The phone’s ringing, you’re halfway through an email and your colleague is asking you an urgent question. The most productive worker should be able to handle all these things at once, right? Well, not necessarily…
Recent research suggests that multitaskers are less productive, lack concentration and even suffer long term damage as a result of frequent multitasking. Let’s take a look at the facts…
Multitasking Splits the Brain
Etienne Koechlin and Sylvain Charron of the French biomedical research agency INSERM asked participants to perform a complicated letter-matching exercise. Participants were shown 2 words and required to multitask by determining whether 2 successive letters appeared in the same order on a screen as they do in the word, dealing with uppercase and lowercase letters at the same time.
Working on one task at a time activated both sides of the participants’ brains. However, while working on 2 tasks at the same time, participants’ brains split the work; the left side of the prefrontal cortex corresponded to one task whereas the right side corresponded to the other.
This research suggests that while the brain can effectively handle 2 tasks at once, it can’t handle more as only 2 hemispheres are available. When the researchers threw another task into the mix, participants kept forgetting to do one of the tasks and made three times as many mistakes as they did while dual-tasking.
Takeaway: Try not to get stuck into more than 2 tasks at a time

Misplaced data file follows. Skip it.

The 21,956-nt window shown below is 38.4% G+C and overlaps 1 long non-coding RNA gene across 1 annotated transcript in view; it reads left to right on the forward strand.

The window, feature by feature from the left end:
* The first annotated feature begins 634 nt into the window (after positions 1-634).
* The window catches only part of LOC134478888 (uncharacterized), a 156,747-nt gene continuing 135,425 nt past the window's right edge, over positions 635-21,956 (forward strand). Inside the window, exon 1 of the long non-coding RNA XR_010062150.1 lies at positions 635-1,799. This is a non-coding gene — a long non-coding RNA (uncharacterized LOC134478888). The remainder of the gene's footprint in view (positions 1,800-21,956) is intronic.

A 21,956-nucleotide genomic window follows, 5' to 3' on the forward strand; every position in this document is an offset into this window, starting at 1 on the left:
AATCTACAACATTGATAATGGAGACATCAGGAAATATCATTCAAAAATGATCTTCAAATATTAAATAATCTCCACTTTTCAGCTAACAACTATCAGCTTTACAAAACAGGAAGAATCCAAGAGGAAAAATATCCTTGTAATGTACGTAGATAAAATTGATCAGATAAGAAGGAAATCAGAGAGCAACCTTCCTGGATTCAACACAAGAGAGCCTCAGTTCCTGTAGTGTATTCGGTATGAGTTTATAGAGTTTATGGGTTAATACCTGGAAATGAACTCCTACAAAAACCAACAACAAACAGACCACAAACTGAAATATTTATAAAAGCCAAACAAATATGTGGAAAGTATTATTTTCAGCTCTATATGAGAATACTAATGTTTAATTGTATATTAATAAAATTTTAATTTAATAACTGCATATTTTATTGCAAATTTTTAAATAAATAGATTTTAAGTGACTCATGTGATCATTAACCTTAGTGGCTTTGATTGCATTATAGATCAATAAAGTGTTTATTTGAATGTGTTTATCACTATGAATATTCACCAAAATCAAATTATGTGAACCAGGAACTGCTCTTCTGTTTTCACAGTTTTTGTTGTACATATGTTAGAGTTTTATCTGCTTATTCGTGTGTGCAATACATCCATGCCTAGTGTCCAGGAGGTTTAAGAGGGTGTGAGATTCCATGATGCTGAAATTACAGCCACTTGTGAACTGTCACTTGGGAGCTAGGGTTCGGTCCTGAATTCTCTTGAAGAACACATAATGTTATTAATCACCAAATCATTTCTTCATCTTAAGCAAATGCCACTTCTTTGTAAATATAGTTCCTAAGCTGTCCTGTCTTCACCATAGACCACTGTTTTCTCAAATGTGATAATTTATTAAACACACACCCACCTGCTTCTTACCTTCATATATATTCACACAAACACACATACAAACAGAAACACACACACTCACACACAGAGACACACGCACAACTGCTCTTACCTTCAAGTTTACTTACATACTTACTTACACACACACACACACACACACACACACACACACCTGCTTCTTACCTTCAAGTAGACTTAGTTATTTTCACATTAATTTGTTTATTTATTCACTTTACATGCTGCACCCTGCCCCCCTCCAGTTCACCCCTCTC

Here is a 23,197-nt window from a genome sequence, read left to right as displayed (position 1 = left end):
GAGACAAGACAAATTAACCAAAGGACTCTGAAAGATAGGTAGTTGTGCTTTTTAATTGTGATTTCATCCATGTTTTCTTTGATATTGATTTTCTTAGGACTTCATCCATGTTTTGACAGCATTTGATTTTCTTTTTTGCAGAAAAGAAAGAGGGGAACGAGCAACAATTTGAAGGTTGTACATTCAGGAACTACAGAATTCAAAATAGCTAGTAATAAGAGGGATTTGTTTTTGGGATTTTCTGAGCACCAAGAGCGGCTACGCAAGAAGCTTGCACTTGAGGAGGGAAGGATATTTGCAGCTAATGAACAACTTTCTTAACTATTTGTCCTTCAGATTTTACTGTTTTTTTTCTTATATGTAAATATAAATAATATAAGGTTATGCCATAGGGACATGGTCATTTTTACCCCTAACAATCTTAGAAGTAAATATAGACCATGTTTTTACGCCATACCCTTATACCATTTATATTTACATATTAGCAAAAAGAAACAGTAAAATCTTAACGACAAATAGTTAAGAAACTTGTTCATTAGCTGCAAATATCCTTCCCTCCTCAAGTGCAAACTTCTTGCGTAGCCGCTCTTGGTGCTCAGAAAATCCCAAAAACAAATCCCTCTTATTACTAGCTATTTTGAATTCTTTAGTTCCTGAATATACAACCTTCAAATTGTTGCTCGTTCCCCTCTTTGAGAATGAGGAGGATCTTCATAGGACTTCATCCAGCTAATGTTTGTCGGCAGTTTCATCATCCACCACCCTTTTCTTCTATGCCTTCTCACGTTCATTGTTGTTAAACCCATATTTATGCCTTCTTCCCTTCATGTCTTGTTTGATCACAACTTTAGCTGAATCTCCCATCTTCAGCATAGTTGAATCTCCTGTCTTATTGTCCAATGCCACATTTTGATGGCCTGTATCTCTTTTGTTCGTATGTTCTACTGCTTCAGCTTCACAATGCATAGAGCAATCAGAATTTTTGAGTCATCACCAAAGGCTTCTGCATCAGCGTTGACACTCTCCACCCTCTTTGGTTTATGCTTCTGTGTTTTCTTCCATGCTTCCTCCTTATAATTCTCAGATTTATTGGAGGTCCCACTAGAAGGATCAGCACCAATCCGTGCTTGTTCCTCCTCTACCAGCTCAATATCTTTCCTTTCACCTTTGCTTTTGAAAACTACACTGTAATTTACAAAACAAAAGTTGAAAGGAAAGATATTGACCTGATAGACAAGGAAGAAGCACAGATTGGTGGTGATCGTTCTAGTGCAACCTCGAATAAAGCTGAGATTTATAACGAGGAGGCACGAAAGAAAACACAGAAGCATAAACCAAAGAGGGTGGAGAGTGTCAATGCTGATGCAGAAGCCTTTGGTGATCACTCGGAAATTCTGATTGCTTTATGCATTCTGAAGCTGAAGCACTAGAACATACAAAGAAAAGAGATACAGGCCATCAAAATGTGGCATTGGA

Non-Multitaskers Outperform Multitaskers
Dr Clifford Nass (a Stanford researcher famous for his work on multitasking) asked people who never multitasked (non-multitaskers) and people who always multitasked (chronic multitaskers) to complete a test that involved switching between tasks, filtering information and using their working (short-term) memory.
Somewhat surprisingly, chronic multitaskers were awful at all the tasks (much worse than non-multitaskers), even the ones that didn’t require multitasking!
Takeaway: Cut down on multitasking, your brain will thank you for it in the long run!
You Only Think You’re Being More Productive
In an interview for NPR, Dr Clifford Nass explained that participants in his experiments on multitasking consistently thought they were being incredibly productive, whereas in reality, they were constantly being outperformed by non-multitaskers.
“We – the people we talk with continually said, look, when I really have to concentrate, I turn off everything and I am laser-focused. And unfortunately, they’ve developed habits of mind that make it impossible for them to be laser-focused. They’re suckers for irrelevancy. They just can’t keep on task.” – Dr Clifford Nass
Takeaway: Try monotasking for 1-2 weeks and measure how much work you really get done. You may find that multitasking was slowing you down afterall!
How do you manage your multitasking? Share your experiences in the comments below.